Dilip Kumar’s ancestral home in Peshawar will soon be a museum | Hindi Movie News

Dilip Kumar’s ancestral home in Peshawar will soon be a museum | Hindi Movie News

Veteran Bollywood actor Dilip Kumar’s ancestral home in Peshawar will soon be a museum. While talks of the house to be turned into a museum were going on for years, the plan of action it seems will materialize soon.

Dilip Kumar’s wife Saira Banu, confirms the news and says, “My heart fills up with joy each time I receive the news about the ancestral home of Yousuf Saheb in Peshawar in Northwest Frontier Province (now Khyber Pakhtunkhwa) which the provincial government has been repeatedly trying to turn into a monument for posterity.”

She adds, “It has come up so many times in the past and I have appreciated the tenacity with which the government is pursuing the mission of turning the house into a museum for the public to visit and feel the vintage charm of the house where Dilip Kumar grew up like any bright boy of the province.”

Saira said that the house is of great sentimental value to Dilip Kumar. She adds, “I have shared his pride and happiness during a visit to the property some years ago. He was so emotional when he saw the house where he spent his lovely childhood in the comfort and security of a large, refined family. I wish the provincial government succeeds in its efforts and sincerely hope that this time the dream comes true.”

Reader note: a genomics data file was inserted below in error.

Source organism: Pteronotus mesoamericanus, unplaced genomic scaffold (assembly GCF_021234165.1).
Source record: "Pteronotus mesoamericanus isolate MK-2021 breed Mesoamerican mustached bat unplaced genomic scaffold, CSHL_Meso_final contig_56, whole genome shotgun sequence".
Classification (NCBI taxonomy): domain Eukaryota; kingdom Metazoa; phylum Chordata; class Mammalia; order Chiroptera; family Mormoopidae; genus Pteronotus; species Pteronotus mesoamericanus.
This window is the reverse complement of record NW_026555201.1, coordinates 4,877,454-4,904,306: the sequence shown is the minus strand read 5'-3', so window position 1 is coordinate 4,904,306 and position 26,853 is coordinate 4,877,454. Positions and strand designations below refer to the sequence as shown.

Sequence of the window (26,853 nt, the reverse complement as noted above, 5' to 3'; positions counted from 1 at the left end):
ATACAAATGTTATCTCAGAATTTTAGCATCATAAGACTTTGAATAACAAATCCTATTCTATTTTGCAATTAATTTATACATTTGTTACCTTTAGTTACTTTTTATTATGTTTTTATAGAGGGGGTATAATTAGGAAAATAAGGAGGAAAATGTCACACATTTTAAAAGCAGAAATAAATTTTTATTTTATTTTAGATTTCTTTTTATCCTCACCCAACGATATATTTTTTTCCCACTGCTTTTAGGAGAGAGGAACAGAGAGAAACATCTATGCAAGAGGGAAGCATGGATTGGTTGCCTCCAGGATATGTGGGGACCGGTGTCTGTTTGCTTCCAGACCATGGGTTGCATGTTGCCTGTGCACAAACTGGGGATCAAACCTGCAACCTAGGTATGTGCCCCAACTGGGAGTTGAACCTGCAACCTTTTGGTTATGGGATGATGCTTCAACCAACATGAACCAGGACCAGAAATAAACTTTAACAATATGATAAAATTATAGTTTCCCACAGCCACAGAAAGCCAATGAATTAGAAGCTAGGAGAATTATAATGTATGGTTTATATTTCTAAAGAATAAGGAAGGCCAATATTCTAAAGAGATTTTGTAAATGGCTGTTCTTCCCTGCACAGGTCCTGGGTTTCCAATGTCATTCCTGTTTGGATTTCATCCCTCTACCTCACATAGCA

When asked if the Pakistani authorities have approached her and Dilip Kumar on what properties will be kept in the museum and has anyone asked for anything from them, Saira said, “They have not asked for any inputs.”

Dilip Kumar was born as Mohammad Yusuf Khan to Ayesha Begum and Lala Ghulam Sarwar Khan and was one of the 12 children at home in the Qissa Khawani Bazaar area of Peshawar. His father was a landlord and fruit merchant who owned orchards in Peshawar and Deolali. In 1940, Dilip Kumar after an altercation, left home and moved to Pune where he met a Parsi cafe owner who gave him a job; later set up a sandwich stall. He saved Rs. 5000 and moved to Bombay. In early 1943, he wanted to set up another business to help his father financially and met a gentleman at Churchgate railway station who asked him to accompany him to Bombay Talkies at Malad. Actress Devika Rani who was the owner of Bombay Talkies saw him and signed him for the company for a salary of Rs. 1250 and the rest is history.

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